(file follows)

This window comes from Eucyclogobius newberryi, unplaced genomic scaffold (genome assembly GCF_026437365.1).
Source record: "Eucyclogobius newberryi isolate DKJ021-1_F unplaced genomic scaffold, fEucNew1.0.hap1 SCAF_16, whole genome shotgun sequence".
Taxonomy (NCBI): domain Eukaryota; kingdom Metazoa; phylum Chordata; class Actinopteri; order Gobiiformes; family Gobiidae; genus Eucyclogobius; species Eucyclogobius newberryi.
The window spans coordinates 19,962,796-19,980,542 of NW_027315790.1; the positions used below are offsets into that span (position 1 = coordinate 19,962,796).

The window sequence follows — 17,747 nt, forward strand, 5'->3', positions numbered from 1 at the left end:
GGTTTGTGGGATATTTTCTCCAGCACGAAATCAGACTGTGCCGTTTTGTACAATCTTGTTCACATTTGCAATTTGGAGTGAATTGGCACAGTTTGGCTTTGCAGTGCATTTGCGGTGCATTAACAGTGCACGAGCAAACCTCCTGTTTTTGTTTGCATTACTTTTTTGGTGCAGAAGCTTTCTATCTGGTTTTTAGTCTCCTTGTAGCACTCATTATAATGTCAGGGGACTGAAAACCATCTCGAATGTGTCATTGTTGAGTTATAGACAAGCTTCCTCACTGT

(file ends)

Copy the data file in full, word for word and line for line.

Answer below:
This window comes from Eucyclogobius newberryi, unplaced genomic scaffold (genome assembly GCF_026437365.1).
Source record: "Eucyclogobius newberryi isolate DKJ021-1_F unplaced genomic scaffold, fEucNew1.0.hap1 SCAF_16, whole genome shotgun sequence".
Taxonomy (NCBI): domain Eukaryota; kingdom Metazoa; phylum Chordata; class Actinopteri; order Gobiiformes; family Gobiidae; genus Eucyclogobius; species Eucyclogobius newberryi.
The window spans coordinates 19,962,796-19,980,542 of NW_027315790.1; the positions used below are offsets into that span (position 1 = coordinate 19,962,796).

The window sequence follows — 17,747 nt, forward strand, 5'->3', positions numbered from 1 at the left end:
GGTTTGTGGGATATTTTCTCCAGCACGAAATCAGACTGTGCCGTTTTGTACAATCTTGTTCACATTTGCAATTTGGAGTGAATTGGCACAGTTTGGCTTTGCAGTGCATTTGCGGTGCATTAACAGTGCACGAGCAAACCTCCTGTTTTTGTTTGCATTACTTTTTTGGTGCAGAAGCTTTCTATCTGGTTTTTAGTCTCCTTGTAGCACTCATTATAATGTCAGGGGACTGAAAACCATCTCGAATGTGTCATTGTTGAGTTATAGACAAGCTTCCTCACTGT